I went to my family physician for a routine physical last week. I hadn’t had one in a while, so I decided to get the exam and requisitions for the usual blood work.
This doctor is one whose opinions I respect. But I never hesitate to speak up when information I have leads me to question those opinions. One topic we’ve had discussions about is insomnia and sleeping pills.
My husband is a neatnik and champion sleeper, and I’m messy and prone to insomnia. Could there be a relationship between household clutter and sleep quality?
Yes, says Pamela Thacher, a psychology professor at St. Lawrence University in Canton, New York. The results of a survey Thacher and student Alexis Reinheimer conducted recently suggest that hoarders are more likely to have sleep problems than people living with less clutter, and that getting rid of clutter might be conducive to better sleep.
It’s Cyber Monday, and maybe you’re looking for just the right gift for someone with insomnia. Not to worry.
Here are some suggestions for holiday gifts this year. (And if none of these suggestions appeal, check out my 2013 and 2014 holiday gift blogs.)
Trouble sleeping is common in women at menopause, or so conventional thinking goes. Yet the latest word is that it’s during perimenopause when the trouble starts to brew.
Genetic factors may partly explain why insomnia is more common in women than in men. But hormonal changes during perimenopause and later in life are often cited as a more proximal cause of sleep problems that occur in midlife and older women.
People come here looking for solutions to sleep problems. Some read about sleep restriction, a drug-free insomnia treatment, and decide to try it on their own. It’s not rocket science: insomnia sufferers who follow the guidelines often improve their sleep. It’s empowering to succeed.
But self-treatment is not the right approach for everyone. Sometimes insomnia is complicated by another disorder, or what looks like insomnia is actually something else. In both cases, the best thing to do is to have yourself evaluated by a sleep specialist ASAP.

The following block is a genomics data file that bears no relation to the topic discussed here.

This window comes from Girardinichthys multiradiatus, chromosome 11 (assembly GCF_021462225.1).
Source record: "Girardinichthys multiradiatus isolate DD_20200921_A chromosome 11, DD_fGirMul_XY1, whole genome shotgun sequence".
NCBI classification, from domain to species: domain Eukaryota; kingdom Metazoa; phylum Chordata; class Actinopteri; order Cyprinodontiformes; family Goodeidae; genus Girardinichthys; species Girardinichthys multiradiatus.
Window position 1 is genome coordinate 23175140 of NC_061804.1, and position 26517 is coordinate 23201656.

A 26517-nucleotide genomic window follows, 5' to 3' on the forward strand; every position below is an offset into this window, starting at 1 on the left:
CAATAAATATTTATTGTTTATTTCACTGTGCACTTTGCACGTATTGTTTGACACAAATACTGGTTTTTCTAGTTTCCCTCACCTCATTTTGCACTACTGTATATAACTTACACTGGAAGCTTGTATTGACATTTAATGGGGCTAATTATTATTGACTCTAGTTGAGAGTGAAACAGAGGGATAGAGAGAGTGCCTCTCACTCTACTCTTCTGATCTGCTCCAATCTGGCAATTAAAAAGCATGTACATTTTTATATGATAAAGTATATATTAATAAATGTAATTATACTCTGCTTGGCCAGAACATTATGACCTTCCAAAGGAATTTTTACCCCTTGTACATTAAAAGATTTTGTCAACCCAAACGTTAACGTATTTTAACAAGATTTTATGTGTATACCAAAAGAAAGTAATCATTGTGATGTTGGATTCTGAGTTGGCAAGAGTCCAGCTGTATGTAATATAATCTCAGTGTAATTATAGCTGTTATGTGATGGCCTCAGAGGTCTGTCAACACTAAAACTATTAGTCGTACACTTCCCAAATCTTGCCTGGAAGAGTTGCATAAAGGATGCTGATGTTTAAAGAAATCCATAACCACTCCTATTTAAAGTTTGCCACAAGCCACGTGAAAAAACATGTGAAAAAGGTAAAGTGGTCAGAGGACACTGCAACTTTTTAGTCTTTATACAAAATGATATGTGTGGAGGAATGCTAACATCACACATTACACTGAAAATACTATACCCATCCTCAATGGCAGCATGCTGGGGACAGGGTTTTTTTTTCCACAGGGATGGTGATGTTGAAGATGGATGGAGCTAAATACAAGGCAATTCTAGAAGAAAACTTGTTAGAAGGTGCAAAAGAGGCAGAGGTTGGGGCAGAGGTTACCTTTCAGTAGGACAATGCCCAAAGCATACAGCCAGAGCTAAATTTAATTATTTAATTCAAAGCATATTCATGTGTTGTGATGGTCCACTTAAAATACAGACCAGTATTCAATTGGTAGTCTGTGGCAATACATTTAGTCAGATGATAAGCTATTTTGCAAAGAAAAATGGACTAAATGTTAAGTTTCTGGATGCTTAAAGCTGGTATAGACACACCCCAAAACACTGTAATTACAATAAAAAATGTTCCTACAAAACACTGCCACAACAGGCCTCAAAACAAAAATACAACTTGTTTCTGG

For every two men who have insomnia, three women do. Why are women more susceptible than men to this common sleep disorder?
It has partly to do with women’s genetic make-up, researchers state in a paper published this month in the journal Sleep. A team of geneticists conducted a longitudinal analysis of data from a large twin study and found that the estimated heritability of insomnia was 38 percent for males and 59 percent for females.
Beyond this, the factors that make women more vulnerable to insomnia are not so clear. One line of thinking is that women’s increased risk may have to do with hormonal changes associated with the reproductive system. Here are some recent findings about women’s susceptibility to insomnia during the reproductive years.
If you have insomnia, you’ve probably heard it’s best to avoid naps. Maybe you heard it from your doctor in a conversation about the rules of “good sleep hygiene,” or maybe you read it in a magazine. Is the advice to refrain from napping really sound advice and, if so, do you have to swear off napping completely to get a better night’s rest?
There are no one-size-fits-all answers to these questions, say researchers who recently reviewed the evidence behind the recommendation to avoid napping and other sleep-related do’s and don’ts. It depends on your age and situation.
People sometimes offer advice when they hear about my insomnia. Their suggestions are not always helpful.
In fact, I used to feel impatient with–and occasionally hurt by—comments that to my ears sounded judgmental or attitudes toward insomnia that I felt were just plain wrong. The comments were well meaning, but that didn’t make them easier to tolerate. Here are a few that put me off and what I think about them now.